Pretty Boy Floyd exhibited his power against Chico Corrales and Ricky Hatton, but Mosley has the edge here. His knockouts have been brutal and decisive, particularly his destruction of Vargas, Mayorga, and Margarito. Once he has someone hurt, he closes like a male lion on a hyena, a quality Floyd somewhat lacks. However, there was a period between 2002 and 2005 when Shane went 3-4-0-1 with none of the fights ending by stoppage. Even against Mayorga, the fight was in doubt before he waxed the crude brawler with one second remaining.

Level of Opposition:

Both have fought Oscar De La Hoya and both came away with a win, but in my opinion, Mosley was fortunate to win against "The Golden Boy," as I had him losing both. I think one of Shane's most underrated (and telling) wins came when he KOd Wilfredo Rivera in 1999, as he showed he could carry his power with him to the welterweight division. The fact that Mosley has fought opponents like Vargas (twice), Winky Wright (twice), De La Hoya (twice), Vernon Forrest (twice), Jesse James Leija, John John Molina, Philip Holiday, Collazo, Mayorga, Margarito, among others), is noteworthy and praiseworthy, but it also has a way of giving a fighter more ring age than he might want.

Mayweather has fought at the top level as well, but at a much more restful pace, given his strategic retirements, etc. With notches like Pep (Tony), Hernandez (both Genaro and Carlos), Manfredy, Rios, Juko, Augustus, Corrales, Chavez (Jesus), Castillo (twice), N'dou, Corley, Gatti, Mitchell, Judah, Baldimir, Hatton, and Marquez on his belt, no one can accuse him of avoiding tough opposition. Of course, avoiding a prime Margarito was not the worse strategic decision on Floyd's part. However, he has only fought 5 times since April 2006, and that's why charges of "cherry picking" are sometimes lobbed at him. But if cherry picking is involved, here is something to ponder: Mosley has only fought 6 times since February 2006.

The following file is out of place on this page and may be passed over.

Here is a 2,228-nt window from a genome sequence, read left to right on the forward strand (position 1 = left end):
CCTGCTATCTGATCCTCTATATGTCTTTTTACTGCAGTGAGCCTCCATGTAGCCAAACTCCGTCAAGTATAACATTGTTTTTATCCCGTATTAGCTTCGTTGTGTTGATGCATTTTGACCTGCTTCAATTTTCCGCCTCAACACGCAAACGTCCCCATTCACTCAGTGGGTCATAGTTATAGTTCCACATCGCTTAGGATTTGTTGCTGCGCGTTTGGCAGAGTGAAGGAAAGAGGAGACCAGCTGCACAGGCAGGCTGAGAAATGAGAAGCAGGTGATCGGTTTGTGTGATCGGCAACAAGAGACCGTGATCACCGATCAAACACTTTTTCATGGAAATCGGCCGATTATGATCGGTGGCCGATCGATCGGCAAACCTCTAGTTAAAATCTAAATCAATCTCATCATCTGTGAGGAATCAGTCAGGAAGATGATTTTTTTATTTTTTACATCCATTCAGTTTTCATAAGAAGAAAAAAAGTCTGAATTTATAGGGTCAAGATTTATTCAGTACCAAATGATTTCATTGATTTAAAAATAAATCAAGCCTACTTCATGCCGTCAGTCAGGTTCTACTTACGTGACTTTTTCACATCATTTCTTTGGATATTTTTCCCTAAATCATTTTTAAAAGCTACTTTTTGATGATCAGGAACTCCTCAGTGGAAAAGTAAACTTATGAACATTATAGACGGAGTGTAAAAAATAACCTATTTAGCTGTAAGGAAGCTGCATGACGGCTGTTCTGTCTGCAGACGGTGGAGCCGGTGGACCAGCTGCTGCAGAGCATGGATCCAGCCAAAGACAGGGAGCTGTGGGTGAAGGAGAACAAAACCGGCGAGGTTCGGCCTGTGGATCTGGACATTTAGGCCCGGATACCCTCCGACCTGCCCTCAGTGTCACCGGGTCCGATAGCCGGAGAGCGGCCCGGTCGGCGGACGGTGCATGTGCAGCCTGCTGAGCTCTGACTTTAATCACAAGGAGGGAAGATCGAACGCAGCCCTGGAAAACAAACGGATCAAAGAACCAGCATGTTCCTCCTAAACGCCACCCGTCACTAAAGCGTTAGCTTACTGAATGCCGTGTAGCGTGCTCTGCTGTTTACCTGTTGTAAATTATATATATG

The Age Factor:

Sugar Shane Mosley, born in 1971, is getting long in the tooth and his great skills, which showed signs of erosion against Mayorga and Cotto, (but became revitalized against Margorito), could be sorely tested against a fighter with the defensive acumen of the 33 year old Mayweather. My own thinking is that despite the Margorito beat down, I no longer believe Mosley is at the top of his game, while I cannot say the same about Mayweather.

The Outcome:

I see Mayweather avoiding getting into wild and dangerous exchanges with Mosley. Instead, I expect Mayweather to fight tactically and strategically in a somewhat boring bout that will keep Mosley off stride and somewhat frustrated. Mosley will try to lure Mayweather into a brawl, but no one has ever really been able to do that, and I don't think Mosley will be the first.

Sugar Shane has suffered mental lapses from time time, loses focus, and can be lured into doing the wrong things in the ring. To be more precise, he does not, in my opinion, possess the highest ring IQ. Mayweather (40-0), on the other hand, can adapt to and neutralize Mosley's strengths while at the same time exploiting his weaknesses. Floyd's ring IQ is among the highest in boxing. This, in my view, is the major difference and should offset whatever advantage and/or positive adjustments Nazeem Richardson can provide. Mayweather to win by dominant UD, as speed and defense win out.